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Discussion Starter · #1 ·
O.k., did a "winter storage" search but came up with nothing. I am putting the Viper on Saturday.

Can anyone help out as to what else I should do? This is what I planned so far.

remove battery
wash and wax and leather conditioner
cover car
place a couple of humidity bags in the car
fill car with fuel

Now the part I am uncertain about is the tires. People say to remove them. But the car is being stored in a barn along with my corvette. What if there is a fire? The car would be burned to the ground. At least with tires, someone could push it out. I thought just be lifting the suspension a little, say 2-3 inches, and placing cedar planks under the tires would suffice (to promote circulation).

What is everyone's take? Am I forgetting something?
 

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Go but a box of bounce fabric softener sheets and leave a few in the car (under the seats especially), near underhood wiring and in the trunk. Mice suck but they hate them bounce sheets small a lot better than moth balls.

Concrete floor I assume? Park it over a tarp so moisture doesn't get trapped on the bottom of the car. Put wood in front of and behind a wheel and leave the car in neutral. If you ever go to start the car let it fully warm up before shutting it off. Also get yourself a battery tender. I'd leave the wheels/tires on and just move it a couple inches every 2 weeks or so so you don't get flatspots. I stored my daytona on jackstands one year and when I drove it in the spring it had like 7 inches of cround clearance because the springs were so decompressed!

I think I have the glorious task of helping my dad winterize about 10 cars this weekend :bonk:

This time of year SUCKS!
 

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Michael , I remember those LOOOOOONG Quebec winters ..I sure don't miss them /images/graemlins/smile.gif

Good Luck !

Cheers

Jeff
 

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Discussion Starter · #4 ·
Craig201MPH said:
Go but a box of bounce fabric softener sheets and leave a few in the car (under the seats especially), near underhood wiring and in the trunk. Mice suck and they hate them bounce sheets small a lot better than moth balls.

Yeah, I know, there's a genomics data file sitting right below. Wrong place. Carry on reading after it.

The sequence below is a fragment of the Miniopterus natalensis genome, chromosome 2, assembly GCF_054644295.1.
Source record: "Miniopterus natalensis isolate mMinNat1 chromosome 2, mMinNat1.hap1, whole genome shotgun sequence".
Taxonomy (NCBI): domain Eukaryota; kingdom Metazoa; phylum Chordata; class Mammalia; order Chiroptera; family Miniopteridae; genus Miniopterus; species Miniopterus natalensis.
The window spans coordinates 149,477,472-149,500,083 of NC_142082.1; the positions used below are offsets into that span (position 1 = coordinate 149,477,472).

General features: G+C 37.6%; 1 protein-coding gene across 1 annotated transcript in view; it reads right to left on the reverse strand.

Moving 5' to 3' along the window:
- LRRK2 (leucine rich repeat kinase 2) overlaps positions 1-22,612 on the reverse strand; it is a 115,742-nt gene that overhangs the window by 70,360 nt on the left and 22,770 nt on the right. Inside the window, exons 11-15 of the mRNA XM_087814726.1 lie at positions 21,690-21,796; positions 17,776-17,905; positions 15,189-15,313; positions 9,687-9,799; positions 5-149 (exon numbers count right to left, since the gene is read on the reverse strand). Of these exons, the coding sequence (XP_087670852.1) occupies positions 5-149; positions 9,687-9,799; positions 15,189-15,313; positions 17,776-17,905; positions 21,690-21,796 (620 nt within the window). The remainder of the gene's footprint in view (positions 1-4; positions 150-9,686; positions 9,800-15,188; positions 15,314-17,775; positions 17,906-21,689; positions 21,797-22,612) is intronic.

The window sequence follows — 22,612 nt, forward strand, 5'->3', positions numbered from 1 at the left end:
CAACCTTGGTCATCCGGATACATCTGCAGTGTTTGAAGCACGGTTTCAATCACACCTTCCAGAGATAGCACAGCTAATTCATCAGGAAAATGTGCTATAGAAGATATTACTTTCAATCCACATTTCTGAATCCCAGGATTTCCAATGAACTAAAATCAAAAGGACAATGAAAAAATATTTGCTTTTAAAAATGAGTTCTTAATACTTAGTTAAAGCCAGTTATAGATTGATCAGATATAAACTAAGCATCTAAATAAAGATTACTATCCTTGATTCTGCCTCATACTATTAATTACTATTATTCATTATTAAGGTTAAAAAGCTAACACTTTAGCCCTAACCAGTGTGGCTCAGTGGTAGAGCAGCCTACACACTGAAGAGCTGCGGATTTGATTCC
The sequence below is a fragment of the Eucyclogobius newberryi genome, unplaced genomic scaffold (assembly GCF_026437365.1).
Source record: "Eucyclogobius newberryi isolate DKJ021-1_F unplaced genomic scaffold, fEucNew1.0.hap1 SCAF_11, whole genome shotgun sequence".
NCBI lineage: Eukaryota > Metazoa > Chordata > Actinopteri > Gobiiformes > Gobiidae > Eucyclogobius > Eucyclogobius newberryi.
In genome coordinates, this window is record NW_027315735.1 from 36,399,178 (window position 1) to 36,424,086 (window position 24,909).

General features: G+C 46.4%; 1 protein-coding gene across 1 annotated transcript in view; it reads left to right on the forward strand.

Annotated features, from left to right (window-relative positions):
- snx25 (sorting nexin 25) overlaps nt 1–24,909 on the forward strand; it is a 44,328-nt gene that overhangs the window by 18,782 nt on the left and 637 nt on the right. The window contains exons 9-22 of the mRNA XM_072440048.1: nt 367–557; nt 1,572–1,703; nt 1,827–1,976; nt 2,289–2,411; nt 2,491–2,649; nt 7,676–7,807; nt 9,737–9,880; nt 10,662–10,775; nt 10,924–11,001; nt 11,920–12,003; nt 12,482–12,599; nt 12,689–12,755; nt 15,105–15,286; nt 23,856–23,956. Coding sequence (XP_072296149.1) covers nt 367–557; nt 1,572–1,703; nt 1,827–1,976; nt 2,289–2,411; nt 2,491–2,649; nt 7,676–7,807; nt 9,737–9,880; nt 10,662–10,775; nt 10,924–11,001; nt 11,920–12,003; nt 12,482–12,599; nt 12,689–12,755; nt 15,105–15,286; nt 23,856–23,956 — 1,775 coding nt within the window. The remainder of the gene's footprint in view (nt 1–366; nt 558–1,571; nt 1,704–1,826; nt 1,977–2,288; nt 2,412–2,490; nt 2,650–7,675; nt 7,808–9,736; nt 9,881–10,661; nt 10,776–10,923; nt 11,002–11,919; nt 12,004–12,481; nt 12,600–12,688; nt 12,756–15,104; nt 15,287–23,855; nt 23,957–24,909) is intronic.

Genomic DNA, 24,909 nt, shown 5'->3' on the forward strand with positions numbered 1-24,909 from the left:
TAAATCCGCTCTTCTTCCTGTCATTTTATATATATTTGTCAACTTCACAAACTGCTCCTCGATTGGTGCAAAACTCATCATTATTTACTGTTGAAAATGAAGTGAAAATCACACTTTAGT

Concrete floor I assume? Park it over a tarp so moisture doesn't get trapped on the bottom of the car. Put wood in front of and behind a wheel and leave the car in neutral. If you ever go to start the car let it fully warm up before shutting it off. Also get yourself a battery tender. I'd leave the wheels/tires on and just move it a couple inches every 2 weeks or so so you don't get flatspots. I stored my daytona on jackstands one year and when I drove it in the spring it had like 7 inches of cround clearance because the springs were so decompressed!

I think I have the glorious task of helping my dad winterize about 10 cars this weekend :bonk:

This time of year SUCKS!
Craig, it will be in a barn for the entire winter (good point by the way about the tarp!) so I think I will just remove the battery.

Bounce sheets eh? Hmm, never heard of that before...makes sense though. How important is it to raise the car?
 

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Discussion Starter · #5 ·
Yellow Fever said:
Michael , I remember those LOOOOOONG Quebec winters ..I sure don't miss them /images/graemlins/smile.gif

Good Luck !

Cheers

Jeff
What, doesn't everyone like 6 months of snow? /images/graemlins/laughing.gif
 

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MHQC said:
Craig201MPH said:
Go but a box of bounce fabric softener sheets and leave a few in the car (under the seats especially), near underhood wiring and in the trunk. Mice suck and they hate them bounce sheets small a lot better than moth balls.